- Ask your students: In what ways do animals and other living things depend on trees? What animals have you seen in, on, or under trees? What were the animals doing? (Their answers may include eating, making a nest, resting, and so on.)
- (Optional) Read passages from Good-Night, Owl! (Grades K–3), Ancient Ones (Grades 1–5), or any one of your favorite books about animals that live in trees. Discuss: How did each of the animals use the tree? What were they getting from the tree?
- Lead students to an area with one or more trees.
- Invite students to describe what they see living on each tree’s trunk and branches. Provide copies of the Tree Observation Checklist or Tree Observation Bingo student page to focus and record their observations. Point out that the pictures on the student page are examples and that they might find signs that look different. Explain that they may use magnifiers to get a closer look and digital cameras or electronic tablets to take pictures of the tree, the plants and animals living on and around it, and the surrounding area. Students may also use binoculars to see high into the tree.
- Give students plenty of time to make their observations. Encourage them to think about what the different organisms get from the tree and how the tree might benefit from the organisms.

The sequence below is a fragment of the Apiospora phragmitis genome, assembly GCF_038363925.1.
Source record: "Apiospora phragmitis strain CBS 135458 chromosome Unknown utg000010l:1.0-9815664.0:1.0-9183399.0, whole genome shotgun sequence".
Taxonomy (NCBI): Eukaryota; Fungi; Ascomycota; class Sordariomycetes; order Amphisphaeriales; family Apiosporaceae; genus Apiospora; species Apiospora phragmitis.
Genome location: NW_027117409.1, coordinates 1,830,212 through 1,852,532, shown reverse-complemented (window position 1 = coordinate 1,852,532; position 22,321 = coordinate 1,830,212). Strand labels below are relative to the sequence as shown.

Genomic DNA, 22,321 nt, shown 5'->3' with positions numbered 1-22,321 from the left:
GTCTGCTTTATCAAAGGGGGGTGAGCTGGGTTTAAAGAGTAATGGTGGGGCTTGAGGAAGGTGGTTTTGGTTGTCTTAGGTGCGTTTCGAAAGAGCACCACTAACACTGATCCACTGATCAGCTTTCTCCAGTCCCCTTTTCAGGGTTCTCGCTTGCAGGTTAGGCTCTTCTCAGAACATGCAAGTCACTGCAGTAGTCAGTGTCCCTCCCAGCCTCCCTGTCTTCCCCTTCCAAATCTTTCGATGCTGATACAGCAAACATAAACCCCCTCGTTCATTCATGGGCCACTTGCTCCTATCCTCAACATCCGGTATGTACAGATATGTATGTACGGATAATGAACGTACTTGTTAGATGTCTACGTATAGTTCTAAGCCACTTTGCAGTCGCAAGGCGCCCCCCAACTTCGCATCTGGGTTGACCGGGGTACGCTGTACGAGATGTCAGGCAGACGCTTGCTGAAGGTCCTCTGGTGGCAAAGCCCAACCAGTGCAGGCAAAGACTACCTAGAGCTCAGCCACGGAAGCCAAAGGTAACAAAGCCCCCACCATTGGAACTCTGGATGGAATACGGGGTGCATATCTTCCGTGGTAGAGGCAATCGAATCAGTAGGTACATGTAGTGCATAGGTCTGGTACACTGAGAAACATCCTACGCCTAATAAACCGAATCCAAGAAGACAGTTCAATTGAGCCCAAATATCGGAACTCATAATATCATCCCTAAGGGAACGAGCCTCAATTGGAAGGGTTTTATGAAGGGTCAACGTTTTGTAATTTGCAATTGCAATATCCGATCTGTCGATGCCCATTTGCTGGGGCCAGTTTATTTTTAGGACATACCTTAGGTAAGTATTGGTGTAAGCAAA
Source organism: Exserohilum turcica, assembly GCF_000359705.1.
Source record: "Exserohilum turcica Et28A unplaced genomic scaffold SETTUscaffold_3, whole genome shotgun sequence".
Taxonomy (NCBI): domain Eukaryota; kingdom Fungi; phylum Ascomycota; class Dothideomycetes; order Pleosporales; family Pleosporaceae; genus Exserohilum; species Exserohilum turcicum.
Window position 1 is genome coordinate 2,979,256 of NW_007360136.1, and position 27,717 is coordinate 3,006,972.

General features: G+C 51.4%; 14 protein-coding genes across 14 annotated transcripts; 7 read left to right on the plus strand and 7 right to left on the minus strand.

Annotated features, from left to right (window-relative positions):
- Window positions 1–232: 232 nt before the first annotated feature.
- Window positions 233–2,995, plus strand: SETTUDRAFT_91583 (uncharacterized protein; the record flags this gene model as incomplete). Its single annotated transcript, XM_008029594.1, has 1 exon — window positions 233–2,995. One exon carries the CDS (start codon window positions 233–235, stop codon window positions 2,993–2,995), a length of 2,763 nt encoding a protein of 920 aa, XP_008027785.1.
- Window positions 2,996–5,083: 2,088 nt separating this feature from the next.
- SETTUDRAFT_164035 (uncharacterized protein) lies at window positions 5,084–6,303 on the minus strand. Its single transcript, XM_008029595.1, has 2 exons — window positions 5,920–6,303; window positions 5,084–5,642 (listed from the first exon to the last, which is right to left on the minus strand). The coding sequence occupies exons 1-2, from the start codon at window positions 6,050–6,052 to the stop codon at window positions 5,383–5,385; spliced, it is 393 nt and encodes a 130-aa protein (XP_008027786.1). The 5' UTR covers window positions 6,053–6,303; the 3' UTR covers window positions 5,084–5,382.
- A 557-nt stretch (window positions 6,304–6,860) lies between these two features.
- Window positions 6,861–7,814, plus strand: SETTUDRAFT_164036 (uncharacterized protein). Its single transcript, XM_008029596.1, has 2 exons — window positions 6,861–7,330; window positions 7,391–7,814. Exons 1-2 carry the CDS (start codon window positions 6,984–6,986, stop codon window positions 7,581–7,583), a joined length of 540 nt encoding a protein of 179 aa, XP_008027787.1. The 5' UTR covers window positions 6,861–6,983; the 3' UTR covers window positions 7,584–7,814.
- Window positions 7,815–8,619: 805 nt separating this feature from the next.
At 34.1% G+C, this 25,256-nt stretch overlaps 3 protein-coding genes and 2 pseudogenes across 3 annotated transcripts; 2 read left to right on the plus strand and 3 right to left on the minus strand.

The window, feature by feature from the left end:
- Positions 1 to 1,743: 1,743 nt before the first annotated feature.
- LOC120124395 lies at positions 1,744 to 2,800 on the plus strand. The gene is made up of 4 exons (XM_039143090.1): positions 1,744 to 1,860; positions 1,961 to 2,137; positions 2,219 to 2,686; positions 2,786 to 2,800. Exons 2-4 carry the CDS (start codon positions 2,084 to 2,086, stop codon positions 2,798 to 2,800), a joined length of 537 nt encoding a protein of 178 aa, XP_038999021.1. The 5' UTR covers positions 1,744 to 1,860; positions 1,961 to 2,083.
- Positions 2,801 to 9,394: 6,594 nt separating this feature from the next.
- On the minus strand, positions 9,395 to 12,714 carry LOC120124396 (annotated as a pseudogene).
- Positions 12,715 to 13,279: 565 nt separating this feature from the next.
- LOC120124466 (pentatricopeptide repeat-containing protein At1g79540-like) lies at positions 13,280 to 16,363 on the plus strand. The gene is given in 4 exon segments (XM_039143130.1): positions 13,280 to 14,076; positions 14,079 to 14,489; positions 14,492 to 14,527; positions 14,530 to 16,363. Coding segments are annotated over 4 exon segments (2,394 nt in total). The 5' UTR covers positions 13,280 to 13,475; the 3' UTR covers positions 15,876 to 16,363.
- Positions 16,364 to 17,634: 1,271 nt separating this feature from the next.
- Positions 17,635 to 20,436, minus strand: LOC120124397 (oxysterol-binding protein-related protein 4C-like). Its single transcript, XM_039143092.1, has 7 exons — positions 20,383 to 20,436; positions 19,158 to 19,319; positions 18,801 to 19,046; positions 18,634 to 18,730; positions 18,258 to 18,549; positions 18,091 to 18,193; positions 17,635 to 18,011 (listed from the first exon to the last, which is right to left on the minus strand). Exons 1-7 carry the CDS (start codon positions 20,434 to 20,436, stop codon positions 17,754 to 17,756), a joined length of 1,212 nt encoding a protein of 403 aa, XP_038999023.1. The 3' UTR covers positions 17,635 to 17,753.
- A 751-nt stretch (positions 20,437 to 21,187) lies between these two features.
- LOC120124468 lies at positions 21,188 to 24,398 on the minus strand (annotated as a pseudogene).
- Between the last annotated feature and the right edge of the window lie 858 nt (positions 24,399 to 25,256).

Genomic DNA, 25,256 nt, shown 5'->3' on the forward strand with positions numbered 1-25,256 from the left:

- Back in the classroom, lead a discussion about students’ findings. What plants and other animals seem to depend on trees? In what ways do trees help other plants and animals?
- Invite students to use presentation software to make a detailed report of how animals and other living things depend on trees, based on their findings. Their reports should include how the tree and the other plants and animals in the ecosystem function together to support each other. They may use their checklist as well as any photographs they took to help with their presentation. They should also construct a scaled picture graph or bar graph from their observation data showing the numbers of plants and animals they found.
- Lead a discussion about the presentations, asking: What plants and animals did you observe in and around your tree? How does your tree help these plants and animals live? How do these plants and animals help your tree?
- Have students share their presentations with the rest of the class or with a younger grade class.
- Following everyone’s presentations, have students draw a living tree and a decomposing log, and show plants and animals that may be interacting with them. Instruct them to include a Venn diagram showing which organisms interact with either the living tree or the log, and which interact with both.